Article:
TOKYO -- Japan's cash in circulation is growing at the fastest rate in 13 years as ripples from the Bank of Japan's negative interest rates push consumers' money out of savings accounts and into safes and other at-home repositories.
Japan had 6.7% more currency in circulation in February than a year earlier, the BOJ reported. That increase is the largest since February 2003, when consumers withdrew cash following changes to Japan's deposit insurance system. Particularly popular now are 10,000-yen ($88.25) bills, with circulating stock surging nearly 7%, the central bank said. The 5,000-yen and 1,000-yen bills have seen upticks of less than 2%.
Banks not worth trouble
Consumers increasingly find that keeping money in the bank is simply not worth the trouble. Large banks are paying a mere 0.001% interest on deposits -- 10 yen per year for an account holding 1 million yen. ATM fees and other charges would put many savers at a loss.
Instead, many are looking to safes to protect their money at home.
"Safes have really taken off since the negative-rate policy was announced," a worker at a major Tokyo home electronics retailer said. Fireproof models selling for around 50,000 yen are especially popular. Shimachu, a home goods chain based in Saitama Prefecture, reported twice as many safe sales now as a year ago. Commercial security provider Kumahira noted growing interest in safes from businesses as well.
Keeping cash in the home entails a higher risk of burglary. Sohgo Security Services said that requests for information on home security systems have risen 10-20% since the BOJ's negative interest rates took effect in mid-February, though the company admitted the cause of the increase is unclear.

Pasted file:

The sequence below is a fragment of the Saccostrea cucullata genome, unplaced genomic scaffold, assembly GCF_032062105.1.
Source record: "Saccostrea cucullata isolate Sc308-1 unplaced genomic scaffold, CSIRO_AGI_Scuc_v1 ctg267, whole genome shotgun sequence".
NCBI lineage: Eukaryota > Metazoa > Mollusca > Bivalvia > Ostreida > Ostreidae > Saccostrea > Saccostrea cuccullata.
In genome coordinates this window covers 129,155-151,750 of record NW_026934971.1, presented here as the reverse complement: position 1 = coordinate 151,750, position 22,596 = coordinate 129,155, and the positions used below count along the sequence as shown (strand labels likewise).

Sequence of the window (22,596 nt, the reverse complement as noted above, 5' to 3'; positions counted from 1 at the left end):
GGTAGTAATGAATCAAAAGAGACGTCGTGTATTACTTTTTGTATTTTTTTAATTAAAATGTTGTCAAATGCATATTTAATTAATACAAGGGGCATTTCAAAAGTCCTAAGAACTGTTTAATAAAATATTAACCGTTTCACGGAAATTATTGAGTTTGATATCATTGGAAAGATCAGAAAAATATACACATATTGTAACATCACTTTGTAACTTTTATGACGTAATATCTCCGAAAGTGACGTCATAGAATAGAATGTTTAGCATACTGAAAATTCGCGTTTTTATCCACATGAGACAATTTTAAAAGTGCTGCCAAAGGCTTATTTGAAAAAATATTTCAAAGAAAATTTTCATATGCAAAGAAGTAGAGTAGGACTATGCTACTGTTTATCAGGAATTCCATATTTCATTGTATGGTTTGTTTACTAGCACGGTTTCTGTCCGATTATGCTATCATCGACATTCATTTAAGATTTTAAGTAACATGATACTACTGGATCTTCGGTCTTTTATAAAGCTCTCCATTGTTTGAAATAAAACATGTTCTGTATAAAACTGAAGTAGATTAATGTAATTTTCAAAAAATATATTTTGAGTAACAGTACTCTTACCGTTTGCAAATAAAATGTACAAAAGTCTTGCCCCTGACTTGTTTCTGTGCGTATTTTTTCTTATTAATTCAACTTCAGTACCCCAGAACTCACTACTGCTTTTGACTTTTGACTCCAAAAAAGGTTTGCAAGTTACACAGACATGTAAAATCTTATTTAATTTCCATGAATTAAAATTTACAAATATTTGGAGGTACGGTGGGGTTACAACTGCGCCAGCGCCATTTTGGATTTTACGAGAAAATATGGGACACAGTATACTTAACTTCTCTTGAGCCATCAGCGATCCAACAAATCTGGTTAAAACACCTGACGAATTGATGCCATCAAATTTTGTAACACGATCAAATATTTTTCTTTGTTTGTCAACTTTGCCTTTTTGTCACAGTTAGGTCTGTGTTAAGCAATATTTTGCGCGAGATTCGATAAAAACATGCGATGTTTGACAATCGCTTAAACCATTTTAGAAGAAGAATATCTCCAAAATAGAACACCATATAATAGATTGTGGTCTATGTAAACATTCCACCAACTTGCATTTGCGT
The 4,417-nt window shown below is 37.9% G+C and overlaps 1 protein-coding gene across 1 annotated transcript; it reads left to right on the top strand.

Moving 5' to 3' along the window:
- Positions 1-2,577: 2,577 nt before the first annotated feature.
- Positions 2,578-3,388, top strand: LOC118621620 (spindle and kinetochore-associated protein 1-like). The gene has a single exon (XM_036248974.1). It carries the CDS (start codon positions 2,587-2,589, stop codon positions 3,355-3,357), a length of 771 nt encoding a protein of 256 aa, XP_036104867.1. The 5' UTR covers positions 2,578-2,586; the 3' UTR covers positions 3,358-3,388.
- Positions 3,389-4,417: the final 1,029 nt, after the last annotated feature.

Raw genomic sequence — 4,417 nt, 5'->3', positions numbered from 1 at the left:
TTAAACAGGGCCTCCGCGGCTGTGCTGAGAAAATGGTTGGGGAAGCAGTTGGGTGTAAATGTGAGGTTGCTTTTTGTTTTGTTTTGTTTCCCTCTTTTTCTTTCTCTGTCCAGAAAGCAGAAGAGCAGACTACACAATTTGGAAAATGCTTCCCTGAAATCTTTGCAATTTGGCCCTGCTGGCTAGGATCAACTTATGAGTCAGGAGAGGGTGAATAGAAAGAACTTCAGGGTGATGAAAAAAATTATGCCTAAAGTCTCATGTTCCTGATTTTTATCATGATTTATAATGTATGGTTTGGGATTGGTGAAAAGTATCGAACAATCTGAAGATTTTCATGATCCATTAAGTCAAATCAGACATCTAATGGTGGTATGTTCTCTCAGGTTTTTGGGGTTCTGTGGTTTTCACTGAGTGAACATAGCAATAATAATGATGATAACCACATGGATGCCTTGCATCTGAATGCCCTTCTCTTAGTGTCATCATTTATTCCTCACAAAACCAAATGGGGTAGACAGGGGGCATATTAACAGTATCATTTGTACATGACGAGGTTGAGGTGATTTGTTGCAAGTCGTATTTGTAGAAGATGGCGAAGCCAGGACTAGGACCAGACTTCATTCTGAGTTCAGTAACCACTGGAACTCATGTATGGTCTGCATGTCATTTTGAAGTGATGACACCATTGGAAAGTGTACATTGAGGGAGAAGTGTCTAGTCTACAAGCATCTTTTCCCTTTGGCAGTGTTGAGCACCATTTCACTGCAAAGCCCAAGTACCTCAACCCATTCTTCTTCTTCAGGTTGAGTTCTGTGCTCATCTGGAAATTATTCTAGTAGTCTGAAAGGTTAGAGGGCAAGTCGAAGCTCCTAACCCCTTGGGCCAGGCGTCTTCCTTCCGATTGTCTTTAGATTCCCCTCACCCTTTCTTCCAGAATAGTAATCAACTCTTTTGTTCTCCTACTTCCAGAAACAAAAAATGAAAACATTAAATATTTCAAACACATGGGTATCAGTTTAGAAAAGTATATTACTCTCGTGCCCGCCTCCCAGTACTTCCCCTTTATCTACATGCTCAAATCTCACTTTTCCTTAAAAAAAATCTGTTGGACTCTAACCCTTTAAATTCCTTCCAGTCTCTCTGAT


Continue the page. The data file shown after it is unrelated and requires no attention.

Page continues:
Japan's new tax and social security identifier system, known as "My Number," also may be stoking demand for cash, Hideo Kumano of the Dai-ichi Life Research Institute said. Growth in circulating currency began accelerating around spring 2015, when the government began aggressively publicizing the program. Consumers could have begun withdrawing cash from banks then, fearing the government would gain access to their financial information. Negative interest rates would have stirred further withdrawals.
The central bank's negative rates are intended to push funds into consumption and investment -- not safes and mattresses, where they do nothing to stimulate the economy. Switzerland, a pioneer of negative-rate policy, apparently experienced similar unintended consequences: printing of 1,000-franc ($1,003) bills, the largest available, surged when rates dipped below zero.
Consumers' affinity for cash could grow even stronger if the BOJ cuts the rate it applies to some deposits below the current minus 0.1%. The negative-rate policy could hit its limits sooner rather than later, Goldman Sachs said.